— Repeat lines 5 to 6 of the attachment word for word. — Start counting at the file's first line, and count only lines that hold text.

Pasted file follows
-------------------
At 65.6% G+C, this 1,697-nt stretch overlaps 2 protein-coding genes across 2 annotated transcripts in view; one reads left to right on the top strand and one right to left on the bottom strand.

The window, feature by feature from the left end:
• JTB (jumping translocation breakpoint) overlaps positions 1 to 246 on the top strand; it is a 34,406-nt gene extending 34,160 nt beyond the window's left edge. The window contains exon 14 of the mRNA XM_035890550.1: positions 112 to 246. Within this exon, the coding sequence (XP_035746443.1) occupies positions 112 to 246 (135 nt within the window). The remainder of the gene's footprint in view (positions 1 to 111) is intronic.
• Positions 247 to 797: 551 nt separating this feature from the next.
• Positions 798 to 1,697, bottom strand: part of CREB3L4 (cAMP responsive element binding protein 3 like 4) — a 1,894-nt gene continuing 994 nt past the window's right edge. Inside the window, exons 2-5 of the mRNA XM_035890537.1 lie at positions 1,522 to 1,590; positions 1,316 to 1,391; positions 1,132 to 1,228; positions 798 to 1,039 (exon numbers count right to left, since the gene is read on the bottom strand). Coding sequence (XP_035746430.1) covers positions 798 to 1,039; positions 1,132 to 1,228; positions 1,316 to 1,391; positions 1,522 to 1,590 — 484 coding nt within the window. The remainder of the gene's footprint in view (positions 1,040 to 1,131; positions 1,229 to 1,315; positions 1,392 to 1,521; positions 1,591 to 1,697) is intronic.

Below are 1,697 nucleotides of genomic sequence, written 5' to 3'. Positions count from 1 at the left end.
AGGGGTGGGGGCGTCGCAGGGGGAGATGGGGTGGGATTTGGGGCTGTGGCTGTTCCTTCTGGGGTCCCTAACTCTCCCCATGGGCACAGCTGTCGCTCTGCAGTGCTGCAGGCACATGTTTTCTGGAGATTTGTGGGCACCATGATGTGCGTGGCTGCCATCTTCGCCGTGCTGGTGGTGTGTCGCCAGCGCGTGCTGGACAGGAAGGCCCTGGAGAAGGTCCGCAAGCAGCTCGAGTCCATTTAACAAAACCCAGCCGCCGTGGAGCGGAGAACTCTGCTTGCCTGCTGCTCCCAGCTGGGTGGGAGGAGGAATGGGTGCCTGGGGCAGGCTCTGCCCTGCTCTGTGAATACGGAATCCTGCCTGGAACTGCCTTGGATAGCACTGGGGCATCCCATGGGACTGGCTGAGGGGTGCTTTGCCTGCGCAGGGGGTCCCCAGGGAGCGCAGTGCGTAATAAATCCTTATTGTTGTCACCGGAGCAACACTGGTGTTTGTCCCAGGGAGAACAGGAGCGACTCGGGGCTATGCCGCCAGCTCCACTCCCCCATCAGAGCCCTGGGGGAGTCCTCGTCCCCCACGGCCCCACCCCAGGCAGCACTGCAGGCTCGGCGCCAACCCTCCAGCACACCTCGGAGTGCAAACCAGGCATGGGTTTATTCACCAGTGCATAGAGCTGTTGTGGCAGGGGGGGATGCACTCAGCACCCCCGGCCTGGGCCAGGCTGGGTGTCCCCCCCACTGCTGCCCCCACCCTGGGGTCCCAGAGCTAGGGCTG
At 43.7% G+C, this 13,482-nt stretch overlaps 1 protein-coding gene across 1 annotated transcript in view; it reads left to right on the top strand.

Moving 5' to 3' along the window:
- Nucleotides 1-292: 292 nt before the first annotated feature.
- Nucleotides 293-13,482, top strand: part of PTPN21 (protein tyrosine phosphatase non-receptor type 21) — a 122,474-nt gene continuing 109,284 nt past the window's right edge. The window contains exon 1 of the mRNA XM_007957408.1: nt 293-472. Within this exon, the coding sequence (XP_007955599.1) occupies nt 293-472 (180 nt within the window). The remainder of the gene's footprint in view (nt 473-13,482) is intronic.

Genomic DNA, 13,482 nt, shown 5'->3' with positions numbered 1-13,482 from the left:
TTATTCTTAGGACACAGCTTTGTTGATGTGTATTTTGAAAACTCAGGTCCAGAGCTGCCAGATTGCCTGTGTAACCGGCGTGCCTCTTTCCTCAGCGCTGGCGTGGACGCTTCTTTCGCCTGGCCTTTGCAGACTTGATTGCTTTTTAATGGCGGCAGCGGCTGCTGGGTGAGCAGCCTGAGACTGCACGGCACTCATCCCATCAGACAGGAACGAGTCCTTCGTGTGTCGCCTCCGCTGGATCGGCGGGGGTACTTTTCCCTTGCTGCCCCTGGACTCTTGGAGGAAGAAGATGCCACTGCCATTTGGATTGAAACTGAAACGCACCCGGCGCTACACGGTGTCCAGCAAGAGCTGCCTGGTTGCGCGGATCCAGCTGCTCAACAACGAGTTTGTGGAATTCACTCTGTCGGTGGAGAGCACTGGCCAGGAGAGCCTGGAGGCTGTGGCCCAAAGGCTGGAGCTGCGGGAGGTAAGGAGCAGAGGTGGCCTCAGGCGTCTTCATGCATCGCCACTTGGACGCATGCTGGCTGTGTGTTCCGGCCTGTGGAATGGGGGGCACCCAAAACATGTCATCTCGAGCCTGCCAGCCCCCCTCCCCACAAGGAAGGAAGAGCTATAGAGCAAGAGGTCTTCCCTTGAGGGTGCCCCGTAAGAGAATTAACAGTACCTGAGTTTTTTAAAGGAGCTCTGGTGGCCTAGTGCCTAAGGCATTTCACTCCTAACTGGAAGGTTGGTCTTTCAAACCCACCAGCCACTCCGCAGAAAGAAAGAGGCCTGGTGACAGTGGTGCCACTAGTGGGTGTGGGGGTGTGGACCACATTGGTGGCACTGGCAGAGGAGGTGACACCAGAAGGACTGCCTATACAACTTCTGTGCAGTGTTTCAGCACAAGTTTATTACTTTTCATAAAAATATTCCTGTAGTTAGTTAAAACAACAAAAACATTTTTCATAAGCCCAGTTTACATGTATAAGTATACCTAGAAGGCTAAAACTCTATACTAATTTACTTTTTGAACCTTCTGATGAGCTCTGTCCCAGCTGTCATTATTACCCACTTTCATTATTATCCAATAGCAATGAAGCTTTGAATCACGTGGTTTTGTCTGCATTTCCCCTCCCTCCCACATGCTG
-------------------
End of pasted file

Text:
• Positions 798 to 1,697, bottom strand: part of CREB3L4 (cAMP responsive element binding protein 3 like 4) — a 1,894-nt gene continuing 994 nt past the window's right edge. Inside the window, exons 2-5 of the mRNA XM_035890537.1 lie at positions 1,522 to 1,590; positions 1,316 to 1,391; positions 1,132 to 1,228; positions 798 to 1,039 (exon numbers count right to left, since the gene is read on the bottom strand). Coding sequence (XP_035746430.1) covers positions 798 to 1,039; positions 1,132 to 1,228; positions 1,316 to 1,391; positions 1,522 to 1,590 — 484 coding nt within the window. The remainder of the gene's footprint in view (positions 1,040 to 1,131; positions 1,229 to 1,315; positions 1,392 to 1,521; positions 1,591 to 1,697) is intronic.

Below are 1,697 nucleotides of genomic sequence, written 5' to 3'. Positions count from 1 at the left end.